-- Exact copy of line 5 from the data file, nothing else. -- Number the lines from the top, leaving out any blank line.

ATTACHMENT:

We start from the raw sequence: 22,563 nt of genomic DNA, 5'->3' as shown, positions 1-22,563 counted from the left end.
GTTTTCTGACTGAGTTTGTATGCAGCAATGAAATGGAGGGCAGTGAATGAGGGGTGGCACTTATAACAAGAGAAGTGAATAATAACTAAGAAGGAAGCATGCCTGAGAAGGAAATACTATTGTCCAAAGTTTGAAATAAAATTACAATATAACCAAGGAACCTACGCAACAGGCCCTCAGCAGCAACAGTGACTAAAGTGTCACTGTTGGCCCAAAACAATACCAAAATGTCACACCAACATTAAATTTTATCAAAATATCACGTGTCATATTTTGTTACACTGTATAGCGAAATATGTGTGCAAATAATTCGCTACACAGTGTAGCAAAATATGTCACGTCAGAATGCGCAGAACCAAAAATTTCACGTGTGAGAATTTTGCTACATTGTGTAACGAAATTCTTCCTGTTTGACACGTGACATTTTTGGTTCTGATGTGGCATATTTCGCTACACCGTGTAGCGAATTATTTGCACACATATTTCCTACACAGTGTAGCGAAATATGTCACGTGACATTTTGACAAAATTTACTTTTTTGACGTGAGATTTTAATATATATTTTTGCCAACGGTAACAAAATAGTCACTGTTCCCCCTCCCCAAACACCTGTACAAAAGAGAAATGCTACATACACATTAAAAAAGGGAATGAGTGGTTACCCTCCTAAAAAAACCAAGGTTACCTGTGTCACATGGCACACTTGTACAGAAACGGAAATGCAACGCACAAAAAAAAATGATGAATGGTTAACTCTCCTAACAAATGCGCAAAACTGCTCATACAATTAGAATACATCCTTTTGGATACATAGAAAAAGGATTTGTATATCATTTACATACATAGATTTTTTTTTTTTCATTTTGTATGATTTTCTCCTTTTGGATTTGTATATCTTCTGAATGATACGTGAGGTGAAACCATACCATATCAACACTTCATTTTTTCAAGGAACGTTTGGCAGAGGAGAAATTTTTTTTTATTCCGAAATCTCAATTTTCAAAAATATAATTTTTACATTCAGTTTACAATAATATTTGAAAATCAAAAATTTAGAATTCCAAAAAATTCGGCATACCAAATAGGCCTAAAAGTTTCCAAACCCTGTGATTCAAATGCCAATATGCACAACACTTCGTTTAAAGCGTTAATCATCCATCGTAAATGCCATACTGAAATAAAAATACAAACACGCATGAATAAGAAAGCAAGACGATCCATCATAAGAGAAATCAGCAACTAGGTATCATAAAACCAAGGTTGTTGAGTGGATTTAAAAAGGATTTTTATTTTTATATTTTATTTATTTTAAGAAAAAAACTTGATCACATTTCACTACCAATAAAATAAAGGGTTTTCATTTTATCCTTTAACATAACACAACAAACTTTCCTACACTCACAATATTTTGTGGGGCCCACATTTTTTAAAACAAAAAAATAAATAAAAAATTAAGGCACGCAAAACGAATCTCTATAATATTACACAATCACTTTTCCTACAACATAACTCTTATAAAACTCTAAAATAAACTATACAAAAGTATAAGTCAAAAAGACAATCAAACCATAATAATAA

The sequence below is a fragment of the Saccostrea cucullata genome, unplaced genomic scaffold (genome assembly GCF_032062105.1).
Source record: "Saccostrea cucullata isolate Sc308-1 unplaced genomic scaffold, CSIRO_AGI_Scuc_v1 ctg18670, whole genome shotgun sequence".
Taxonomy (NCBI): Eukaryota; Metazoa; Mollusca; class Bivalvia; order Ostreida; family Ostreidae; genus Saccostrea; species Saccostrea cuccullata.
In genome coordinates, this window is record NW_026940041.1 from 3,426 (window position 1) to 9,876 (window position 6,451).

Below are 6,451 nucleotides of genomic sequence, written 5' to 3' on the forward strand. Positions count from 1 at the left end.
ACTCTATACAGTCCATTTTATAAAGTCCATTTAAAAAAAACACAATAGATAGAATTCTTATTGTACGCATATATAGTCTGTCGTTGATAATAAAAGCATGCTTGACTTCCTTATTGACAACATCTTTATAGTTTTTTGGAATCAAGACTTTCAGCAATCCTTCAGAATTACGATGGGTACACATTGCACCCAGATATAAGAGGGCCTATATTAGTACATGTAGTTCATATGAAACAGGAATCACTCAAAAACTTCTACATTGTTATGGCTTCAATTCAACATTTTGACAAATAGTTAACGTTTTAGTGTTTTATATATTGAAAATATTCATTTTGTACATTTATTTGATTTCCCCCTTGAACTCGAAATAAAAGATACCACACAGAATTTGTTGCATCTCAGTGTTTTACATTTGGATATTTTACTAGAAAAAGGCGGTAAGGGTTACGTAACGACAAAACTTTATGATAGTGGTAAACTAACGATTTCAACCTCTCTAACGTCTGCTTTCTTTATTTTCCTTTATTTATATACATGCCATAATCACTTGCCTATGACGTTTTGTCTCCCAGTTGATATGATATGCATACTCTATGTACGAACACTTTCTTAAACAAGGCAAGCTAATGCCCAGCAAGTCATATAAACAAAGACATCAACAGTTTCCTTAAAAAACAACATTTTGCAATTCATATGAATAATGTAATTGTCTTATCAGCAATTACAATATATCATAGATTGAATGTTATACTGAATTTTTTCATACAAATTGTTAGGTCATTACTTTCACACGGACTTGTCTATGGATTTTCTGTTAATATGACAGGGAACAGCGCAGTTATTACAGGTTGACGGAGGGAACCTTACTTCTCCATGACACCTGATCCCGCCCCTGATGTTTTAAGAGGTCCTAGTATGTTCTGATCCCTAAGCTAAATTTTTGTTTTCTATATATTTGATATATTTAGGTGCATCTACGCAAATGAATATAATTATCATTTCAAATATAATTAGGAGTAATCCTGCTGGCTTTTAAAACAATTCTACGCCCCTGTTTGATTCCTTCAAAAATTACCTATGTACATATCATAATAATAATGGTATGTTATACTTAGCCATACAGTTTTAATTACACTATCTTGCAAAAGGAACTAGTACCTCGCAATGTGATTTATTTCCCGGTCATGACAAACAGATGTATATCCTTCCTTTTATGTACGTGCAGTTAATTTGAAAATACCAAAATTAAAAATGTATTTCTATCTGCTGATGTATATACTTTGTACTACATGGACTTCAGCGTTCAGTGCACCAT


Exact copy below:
Taxonomy (NCBI): Eukaryota; Metazoa; Mollusca; class Bivalvia; order Ostreida; family Ostreidae; genus Saccostrea; species Saccostrea cuccullata.